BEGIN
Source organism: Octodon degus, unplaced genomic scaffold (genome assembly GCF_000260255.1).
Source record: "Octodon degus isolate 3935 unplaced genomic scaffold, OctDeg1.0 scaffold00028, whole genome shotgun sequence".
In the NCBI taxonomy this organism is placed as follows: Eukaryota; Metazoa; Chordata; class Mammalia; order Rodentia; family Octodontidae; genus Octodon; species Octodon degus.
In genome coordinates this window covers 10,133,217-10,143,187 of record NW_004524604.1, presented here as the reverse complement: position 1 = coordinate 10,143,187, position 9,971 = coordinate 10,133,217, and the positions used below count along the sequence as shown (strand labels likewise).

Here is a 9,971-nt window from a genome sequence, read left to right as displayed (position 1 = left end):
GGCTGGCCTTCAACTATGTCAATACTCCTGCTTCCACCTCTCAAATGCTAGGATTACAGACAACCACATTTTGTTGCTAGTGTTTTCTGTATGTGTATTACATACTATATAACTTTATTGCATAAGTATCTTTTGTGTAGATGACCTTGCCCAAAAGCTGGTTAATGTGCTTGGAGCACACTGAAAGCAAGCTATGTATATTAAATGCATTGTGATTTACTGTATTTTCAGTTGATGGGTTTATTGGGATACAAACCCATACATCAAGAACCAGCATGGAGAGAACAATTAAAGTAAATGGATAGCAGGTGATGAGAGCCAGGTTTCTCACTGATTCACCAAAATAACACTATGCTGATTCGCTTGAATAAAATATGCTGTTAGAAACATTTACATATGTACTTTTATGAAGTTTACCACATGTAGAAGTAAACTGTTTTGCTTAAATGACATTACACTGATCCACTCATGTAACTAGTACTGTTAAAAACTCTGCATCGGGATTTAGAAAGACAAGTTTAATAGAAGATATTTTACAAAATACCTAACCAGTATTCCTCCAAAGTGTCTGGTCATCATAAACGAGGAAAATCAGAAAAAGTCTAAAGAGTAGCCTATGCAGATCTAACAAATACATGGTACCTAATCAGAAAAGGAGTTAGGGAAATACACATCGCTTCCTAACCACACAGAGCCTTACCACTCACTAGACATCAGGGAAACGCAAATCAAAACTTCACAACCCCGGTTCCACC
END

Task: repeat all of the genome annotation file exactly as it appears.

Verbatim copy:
Source organism: Octodon degus, unplaced genomic scaffold (genome assembly GCF_000260255.1).
Source record: "Octodon degus isolate 3935 unplaced genomic scaffold, OctDeg1.0 scaffold00028, whole genome shotgun sequence".
In the NCBI taxonomy this organism is placed as follows: Eukaryota; Metazoa; Chordata; class Mammalia; order Rodentia; family Octodontidae; genus Octodon; species Octodon degus.
In genome coordinates this window covers 10,133,217-10,143,187 of record NW_004524604.1, presented here as the reverse complement: position 1 = coordinate 10,143,187, position 9,971 = coordinate 10,133,217, and the positions used below count along the sequence as shown (strand labels likewise).

Here is a 9,971-nt window from a genome sequence, read left to right as displayed (position 1 = left end):
GGCTGGCCTTCAACTATGTCAATACTCCTGCTTCCACCTCTCAAATGCTAGGATTACAGACAACCACATTTTGTTGCTAGTGTTTTCTGTATGTGTATTACATACTATATAACTTTATTGCATAAGTATCTTTTGTGTAGATGACCTTGCCCAAAAGCTGGTTAATGTGCTTGGAGCACACTGAAAGCAAGCTATGTATATTAAATGCATTGTGATTTACTGTATTTTCAGTTGATGGGTTTATTGGGATACAAACCCATACATCAAGAACCAGCATGGAGAGAACAATTAAAGTAAATGGATAGCAGGTGATGAGAGCCAGGTTTCTCACTGATTCACCAAAATAACACTATGCTGATTCGCTTGAATAAAATATGCTGTTAGAAACATTTACATATGTACTTTTATGAAGTTTACCACATGTAGAAGTAAACTGTTTTGCTTAAATGACATTACACTGATCCACTCATGTAACTAGTACTGTTAAAAACTCTGCATCGGGATTTAGAAAGACAAGTTTAATAGAAGATATTTTACAAAATACCTAACCAGTATTCCTCCAAAGTGTCTGGTCATCATAAACGAGGAAAATCAGAAAAAGTCTAAAGAGTAGCCTATGCAGATCTAACAAATACATGGTACCTAATCAGAAAAGGAGTTAGGGAAATACACATCGCTTCCTAACCACACAGAGCCTTACCACTCACTAGACATCAGGGAAACGCAAATCAAAACTTCACAACCCCGGTTCCACC